Shannex declined to comment on whether it had checked with the Office of the Public Trustee.
It also sidestepped a question asking which legal authority or legislation underpins its DNR policy. MacPherson of Shannex emailed, “With respect to your question about end of life care, we approach these discussions with all residents and/or their legal decision makers in a compassionate manner at the time of their admission. This discussion results in a decision by each resident’s legal decision-maker about their goals of care at end of life.”
Dr. Jocelyn Downie, a nationally respected ethicist at Dalhousie University’s Health Law Institute, says if the company didn’t check with the Public Trustee, in her opinion placing a DNR order would be “indefensible.”
“I do not believe that it is legal to unilaterally withhold or withdraw potentially life-sustaining treatment (including CPR) from a patient (barring the exceptional circumstance in which CPR clearly will not work as opposed to being judged by someone as not benefiting the patient),” says Downie. “Rather, the institution should have sought consent to the DNR from the Public Trustee as this patient’s legal substitute decision-maker.”
Dorothy Dunnington says she was “enraged” to discover Parkstone had placed a Do Not Resuscitate order beside Chrissy’s name.
“We had a healthy 38-year-old woman go in there who had DNR on her file because she is not capable of signing a personal directive herself and no one was asked to do it for her,” she says, tearing up at the memory. “I wonder if her care would have been different had they not felt that’s where she was headed. Did they not care she was dehydrated or that her wound was getting infected because they considered her DNR? I don’t know the answer.”
The family alleges Chrissy’s care was negligent and is considering asking the police to determine if there is enough evidence to lay charges for “failing to provide the necessities of life.” Meanwhile, the Dunningtons laid a complaint with the government under the Protection of Persons in Care Act (PPCA) three months ago. The Department of Health, which regulates 94 nursing homes in the province, is also awaiting those findings.
“This is a tragedy,” says MJ MacDonald, theexecutive director for continuing care at theDepartment of Health. “We are looking forward to getting to the root cause and applying correctivemeasures. We are working closely with the sector to ensure it won’t happen again and reassure families this is not acceptable.”
MacDonald says the department is currently reviewing the mix of staff in nursing homes to see if more nurses are needed, but that process may take “a year or two” to complete. She says one potential outcome might be to assign registered nurses with specialized wound-care training, who are working elsewhere in the health system, to provide training in nursing homes, a measure professional nursing organizations have been advocating.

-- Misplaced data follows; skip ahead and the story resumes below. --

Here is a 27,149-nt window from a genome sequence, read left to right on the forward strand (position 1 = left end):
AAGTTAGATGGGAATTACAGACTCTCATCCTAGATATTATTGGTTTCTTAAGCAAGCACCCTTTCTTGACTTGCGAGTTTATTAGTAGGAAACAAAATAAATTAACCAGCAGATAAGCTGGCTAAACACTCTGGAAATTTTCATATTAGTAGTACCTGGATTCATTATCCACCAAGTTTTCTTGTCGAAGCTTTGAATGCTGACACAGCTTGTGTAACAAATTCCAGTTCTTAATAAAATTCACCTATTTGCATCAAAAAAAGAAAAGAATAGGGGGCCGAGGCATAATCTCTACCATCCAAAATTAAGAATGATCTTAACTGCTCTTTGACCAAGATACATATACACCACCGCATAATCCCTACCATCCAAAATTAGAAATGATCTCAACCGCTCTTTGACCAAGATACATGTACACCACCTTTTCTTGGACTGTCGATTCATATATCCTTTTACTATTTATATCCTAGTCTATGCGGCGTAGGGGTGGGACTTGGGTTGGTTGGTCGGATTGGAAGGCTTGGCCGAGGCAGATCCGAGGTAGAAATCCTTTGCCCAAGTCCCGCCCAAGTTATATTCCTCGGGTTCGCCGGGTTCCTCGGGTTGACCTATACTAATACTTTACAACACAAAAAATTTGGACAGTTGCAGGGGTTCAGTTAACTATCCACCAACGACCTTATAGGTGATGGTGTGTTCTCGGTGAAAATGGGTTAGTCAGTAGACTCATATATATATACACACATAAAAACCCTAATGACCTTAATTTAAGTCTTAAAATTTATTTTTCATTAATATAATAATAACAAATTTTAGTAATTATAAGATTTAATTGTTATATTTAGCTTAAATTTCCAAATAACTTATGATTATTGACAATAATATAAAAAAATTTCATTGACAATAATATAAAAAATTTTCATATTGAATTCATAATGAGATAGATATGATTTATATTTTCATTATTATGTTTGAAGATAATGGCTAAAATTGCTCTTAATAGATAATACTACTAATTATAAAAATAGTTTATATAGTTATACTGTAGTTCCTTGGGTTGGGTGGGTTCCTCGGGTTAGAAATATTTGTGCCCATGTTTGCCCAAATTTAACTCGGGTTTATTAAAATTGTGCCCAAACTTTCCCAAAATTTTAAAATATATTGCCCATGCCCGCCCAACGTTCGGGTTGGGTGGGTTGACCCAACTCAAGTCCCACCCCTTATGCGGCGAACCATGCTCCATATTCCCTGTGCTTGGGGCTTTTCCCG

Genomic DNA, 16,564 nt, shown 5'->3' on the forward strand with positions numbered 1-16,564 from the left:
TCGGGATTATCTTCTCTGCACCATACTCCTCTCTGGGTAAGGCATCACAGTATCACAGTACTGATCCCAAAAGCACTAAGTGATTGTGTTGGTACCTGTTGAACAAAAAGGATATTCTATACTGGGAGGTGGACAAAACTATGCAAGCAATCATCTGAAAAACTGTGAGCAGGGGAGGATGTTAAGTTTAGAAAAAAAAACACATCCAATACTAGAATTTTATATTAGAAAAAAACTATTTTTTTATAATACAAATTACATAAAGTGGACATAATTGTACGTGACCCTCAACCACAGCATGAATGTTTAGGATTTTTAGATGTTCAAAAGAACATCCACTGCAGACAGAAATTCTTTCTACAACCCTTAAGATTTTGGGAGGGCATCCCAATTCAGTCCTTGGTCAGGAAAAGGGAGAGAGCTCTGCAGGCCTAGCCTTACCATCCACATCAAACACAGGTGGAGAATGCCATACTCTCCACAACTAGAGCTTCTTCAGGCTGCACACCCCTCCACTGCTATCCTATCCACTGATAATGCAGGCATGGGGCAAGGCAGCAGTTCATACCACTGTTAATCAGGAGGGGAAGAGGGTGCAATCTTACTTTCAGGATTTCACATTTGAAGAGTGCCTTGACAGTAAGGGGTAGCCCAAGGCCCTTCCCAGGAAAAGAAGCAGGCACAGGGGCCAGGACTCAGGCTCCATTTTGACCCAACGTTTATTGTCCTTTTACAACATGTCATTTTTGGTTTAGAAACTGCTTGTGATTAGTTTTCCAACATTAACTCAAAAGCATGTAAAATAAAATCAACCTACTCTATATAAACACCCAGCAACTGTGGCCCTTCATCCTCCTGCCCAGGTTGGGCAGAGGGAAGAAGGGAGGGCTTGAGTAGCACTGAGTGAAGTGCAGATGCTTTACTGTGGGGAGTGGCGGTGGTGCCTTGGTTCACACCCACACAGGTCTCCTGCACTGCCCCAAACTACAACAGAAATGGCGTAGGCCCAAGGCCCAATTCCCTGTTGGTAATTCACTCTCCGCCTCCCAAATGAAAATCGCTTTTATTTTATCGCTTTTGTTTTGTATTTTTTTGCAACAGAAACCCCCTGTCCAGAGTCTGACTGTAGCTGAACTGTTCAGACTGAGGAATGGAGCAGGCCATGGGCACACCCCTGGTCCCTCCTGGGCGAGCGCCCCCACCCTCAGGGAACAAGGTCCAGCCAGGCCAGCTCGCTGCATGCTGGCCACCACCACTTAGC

In the face of growing urgency, that response may be too slow. Chrissy Dunnington passed away just six months after 93-year-old John Ferguson, a resident of the Shannex Harbourstone home in Sydney, died from sepsis. Five complaints about bedsores in long-term care homes have been made in the past year. The Ferguson family’s complaint is still being examined under the Protection of Persons in Care Act.
Two other investigations that did not involve deaths have finished. Directives to make changes were issued to those two nursing homes, according to Robert Lafferty, manager of investigation and compliance at the Department of Health. Both the identities of those homes and the changes they were ordered to make remain secret until they can be unsealed through a freedom of information request.
It is tempting to think care might improve if, like restaurant health inspections, the results of nursing home inspections were posted online for the public. Licence withdrawals in the sector are rare. Families generally don’t sue homes because current legislation awards damages based only on lost income of the resident. With elderly or disabled patients, there is most often only a fixed income. Added to that, the demand for nursing home beds (more than 1,000) means homes have no financial incentive to increase staffing ratios or change policies.
In Ontario, families of nursing home residents may have found a workaround by launching a class action suit. The statement of claim says that bedsores and other ailments developed by residents are the result of “systemic neglect” by homes owned by the company Extendicare.
The Dunningtons don’t want to go to court. But they are demanding changes.
“There needs to be a huge overhaul of what’s happening in long-term care facilities because our vulnerable people are being injured and are dying as a result of it,” says Elizabeth Deveau. “We hear the staffing ratios are totally inappropriate for the number of patients and there’s little consideration for the amount of care different patients may require. And, sadly, there are other stories like ours out there.”